The interview stage of The Apprentice airs on Wednesday 17th December at 9pm on BBC One. 



 
Two years on, HRS has supported over 1000 jobs in science!
So who says there's no jobs in science?
 
 
A world without science
 
Every time you turn a light on, start a car, open a refrigerator – it’s there. Now imagine a world without cars, TVs, transport, major medical advances or anything that involves science. We are so heavily reliant on being scientifically advanced, we wouldn't be able to survive without it. 
 
Science is all around us, it's everywhere, we simply can’t live without it. Let's not forget, if we want to improve the quality of our lives we need to ensure we continue to make advancements.
 
 
How Hyper Recruitment Solutions was founded
 
2006 was the year I graduated as a Biochemist from Cardiff University. This fuelled my passion for a career in the Life Science Sector. After I left university I spent several years working in science recruitment passionately supporting scientists with their careers. My long term ambition was to help the industry really make a difference and to do so I wanted to focus my efforts on supporting careers in science by offering as many professional science jobs as possible.
 
With financial investment from Lord Sugar in 2012, I was able to fulfil my dream and set up my own specialist consultancy, Hyper Recruitment Solutions (HRS).To create a truly specialist scientific recruitment agency I made the decision to employ scientists and train them in recruitment. Everyone who works at HRS is passionate about science. This is our driving force. We thrive on working alongside companies who are focused on making the world a better place for all.
 
 
 
 
 
 "Our vision is to provide recruitment solutions which will assist in the improvement and quality of life for all.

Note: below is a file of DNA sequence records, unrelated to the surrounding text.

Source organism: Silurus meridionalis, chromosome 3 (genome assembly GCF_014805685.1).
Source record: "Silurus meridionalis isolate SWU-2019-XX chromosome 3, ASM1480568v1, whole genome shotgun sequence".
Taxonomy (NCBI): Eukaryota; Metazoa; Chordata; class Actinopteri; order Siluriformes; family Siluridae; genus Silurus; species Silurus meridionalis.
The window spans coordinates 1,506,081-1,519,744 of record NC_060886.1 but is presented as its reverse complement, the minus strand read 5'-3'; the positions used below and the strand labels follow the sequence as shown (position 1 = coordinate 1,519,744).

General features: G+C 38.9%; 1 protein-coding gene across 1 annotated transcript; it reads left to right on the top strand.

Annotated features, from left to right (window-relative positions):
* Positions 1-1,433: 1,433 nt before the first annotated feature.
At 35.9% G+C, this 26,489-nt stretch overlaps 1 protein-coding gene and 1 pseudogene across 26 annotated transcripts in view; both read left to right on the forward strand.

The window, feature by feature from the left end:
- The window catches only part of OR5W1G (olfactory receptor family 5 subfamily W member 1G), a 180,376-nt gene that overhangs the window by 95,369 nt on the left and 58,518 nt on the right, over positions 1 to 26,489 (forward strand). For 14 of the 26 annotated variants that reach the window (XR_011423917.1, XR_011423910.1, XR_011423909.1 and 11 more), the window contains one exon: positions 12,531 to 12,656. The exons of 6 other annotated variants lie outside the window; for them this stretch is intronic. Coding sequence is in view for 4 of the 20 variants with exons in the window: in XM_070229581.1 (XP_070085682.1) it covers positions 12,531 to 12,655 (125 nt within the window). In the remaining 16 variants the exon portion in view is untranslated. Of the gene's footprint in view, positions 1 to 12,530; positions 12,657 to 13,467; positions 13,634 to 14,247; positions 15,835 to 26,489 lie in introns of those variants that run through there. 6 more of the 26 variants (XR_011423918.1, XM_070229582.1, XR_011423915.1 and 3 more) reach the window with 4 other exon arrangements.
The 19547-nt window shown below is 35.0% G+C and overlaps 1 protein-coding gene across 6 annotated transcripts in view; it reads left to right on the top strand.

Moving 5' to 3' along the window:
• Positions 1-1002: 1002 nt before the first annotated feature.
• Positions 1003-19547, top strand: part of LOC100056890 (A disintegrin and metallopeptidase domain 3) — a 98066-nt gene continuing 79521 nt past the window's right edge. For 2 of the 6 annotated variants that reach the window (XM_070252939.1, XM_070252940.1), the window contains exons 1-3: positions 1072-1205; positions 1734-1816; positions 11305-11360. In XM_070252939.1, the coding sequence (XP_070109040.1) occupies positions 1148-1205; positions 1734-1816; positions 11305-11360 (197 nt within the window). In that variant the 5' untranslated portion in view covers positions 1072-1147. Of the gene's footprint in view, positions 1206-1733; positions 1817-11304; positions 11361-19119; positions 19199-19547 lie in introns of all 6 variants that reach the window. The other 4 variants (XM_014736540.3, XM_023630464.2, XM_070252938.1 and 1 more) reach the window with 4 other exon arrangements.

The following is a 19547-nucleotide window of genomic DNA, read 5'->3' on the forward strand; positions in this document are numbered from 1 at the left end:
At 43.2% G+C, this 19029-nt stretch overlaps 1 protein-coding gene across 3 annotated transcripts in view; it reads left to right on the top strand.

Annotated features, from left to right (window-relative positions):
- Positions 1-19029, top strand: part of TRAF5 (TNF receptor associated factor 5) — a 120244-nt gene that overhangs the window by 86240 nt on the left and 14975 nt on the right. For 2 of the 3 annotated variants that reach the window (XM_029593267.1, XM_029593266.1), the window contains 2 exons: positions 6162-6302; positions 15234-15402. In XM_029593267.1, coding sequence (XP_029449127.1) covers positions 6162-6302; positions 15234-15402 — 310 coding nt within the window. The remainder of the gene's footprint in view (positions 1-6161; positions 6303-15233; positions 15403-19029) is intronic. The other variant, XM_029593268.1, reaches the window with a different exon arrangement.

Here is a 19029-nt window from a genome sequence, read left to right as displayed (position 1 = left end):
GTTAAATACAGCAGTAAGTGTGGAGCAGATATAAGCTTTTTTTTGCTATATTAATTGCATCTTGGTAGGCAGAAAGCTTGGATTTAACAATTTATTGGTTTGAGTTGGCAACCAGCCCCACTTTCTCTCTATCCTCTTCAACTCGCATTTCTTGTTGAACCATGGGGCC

We aim to provide a service to areas of actual need which have an impact on us all."
 
 
 
 
 
 
 
Our consultants are scientists!
 
We want to succeed based on reputation, relationships and a passion for science and this is how the science community works. 
 
By ensuring our consultants come from the field and are interested in it, we create both a service of excellence and one which ensures we can build real relationships. We can be honest and professional about how careers can develop. All of which fall in line with our key company values.
 
 
Where are we now?
 
We support science jobs at all levels and from any discipline. This could be from working for a Pharmaceutical company who is developing new and existing therapeutics or an FMCG business who is making the latest consumer products in a sustainable and efficient way.
 
Two years later, we have proudly supported over 1000 science jobs and technology jobs. HRS has gone from a company with no infrastructure, customers, no reputation, to a successful business with clients across ten countries and a candidate base throughout the world.
 
So if you're looking for a science job, get in touch today. Our consultants would be more than happy to help you with your career in science!
 
 
 
 
 

 

Hyper Recruitment Solutions (HRS) is pleased to renew their membership with the leader in the Life Science and Healthcare communities, One Nucleus.

As a recruitment company who specialise in scientific roles, this valued membership will continue to provide HRS with an excellent business platform to help retain scientific experts within the industry. Moreover, through key networking events and conferences, we believe our membership will allow us to be a part of the One Nucleus Life Science Community thus providing HRS with the opportunity to share knowledge and ideas with many likeminded companies and organisations.

One Nucleus', mission is to maximise the global competitiveness of their members and to be the top European life science and healthcare network. For their science and technology-based members, that means being global leaders in the research, development and commercialisation of healthcare innovations that radically improve the quality of people’s lives around the world. Similarly, HRS’ vision is to provide recruitment solutions which will assist in the improvement and quality of life for all. In doing so HRS has a clear focus of further promoting and supporting the Science & Life Science sector whilst helping to retain key talent across the industry.

Ricky Martin, Managing Director of HRS comments “as a recruitment consultancy that specialises in scientific recruitment, our ongoing membership with One Nucleus, will provide HRS with an opportunity to share knowledge with the business and academic world, whilst supporting and promoting the research, development and commercialisation in the Life Science industry.”